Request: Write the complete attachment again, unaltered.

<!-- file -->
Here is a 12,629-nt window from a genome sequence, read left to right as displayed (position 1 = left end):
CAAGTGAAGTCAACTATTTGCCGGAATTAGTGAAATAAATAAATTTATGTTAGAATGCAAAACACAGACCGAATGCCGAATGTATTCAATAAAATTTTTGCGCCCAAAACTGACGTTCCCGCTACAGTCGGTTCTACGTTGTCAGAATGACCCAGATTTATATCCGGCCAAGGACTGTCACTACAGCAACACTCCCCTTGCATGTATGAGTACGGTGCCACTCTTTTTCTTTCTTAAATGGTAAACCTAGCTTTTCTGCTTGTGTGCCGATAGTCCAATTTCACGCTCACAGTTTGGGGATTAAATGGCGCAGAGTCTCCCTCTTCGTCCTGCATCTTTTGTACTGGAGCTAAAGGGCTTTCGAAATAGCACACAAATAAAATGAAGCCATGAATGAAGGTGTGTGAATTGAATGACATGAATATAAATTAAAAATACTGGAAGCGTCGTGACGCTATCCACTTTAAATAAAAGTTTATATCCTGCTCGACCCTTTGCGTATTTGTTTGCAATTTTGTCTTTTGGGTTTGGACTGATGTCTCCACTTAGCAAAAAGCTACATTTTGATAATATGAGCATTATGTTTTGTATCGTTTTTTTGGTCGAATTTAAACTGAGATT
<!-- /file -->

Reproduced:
Here is a 12,629-nt window from a genome sequence, read left to right as displayed (position 1 = left end):
CAAGTGAAGTCAACTATTTGCCGGAATTAGTGAAATAAATAAATTTATGTTAGAATGCAAAACACAGACCGAATGCCGAATGTATTCAATAAAATTTTTGCGCCCAAAACTGACGTTCCCGCTACAGTCGGTTCTACGTTGTCAGAATGACCCAGATTTATATCCGGCCAAGGACTGTCACTACAGCAACACTCCCCTTGCATGTATGAGTACGGTGCCACTCTTTTTCTTTCTTAAATGGTAAACCTAGCTTTTCTGCTTGTGTGCCGATAGTCCAATTTCACGCTCACAGTTTGGGGATTAAATGGCGCAGAGTCTCCCTCTTCGTCCTGCATCTTTTGTACTGGAGCTAAAGGGCTTTCGAAATAGCACACAAATAAAATGAAGCCATGAATGAAGGTGTGTGAATTGAATGACATGAATATAAATTAAAAATACTGGAAGCGTCGTGACGCTATCCACTTTAAATAAAAGTTTATATCCTGCTCGACCCTTTGCGTATTTGTTTGCAATTTTGTCTTTTGGGTTTGGACTGATGTCTCCACTTAGCAAAAAGCTACATTTTGATAATATGAGCATTATGTTTTGTATCGTTTTTTTGGTCGAATTTAAACTGAGATT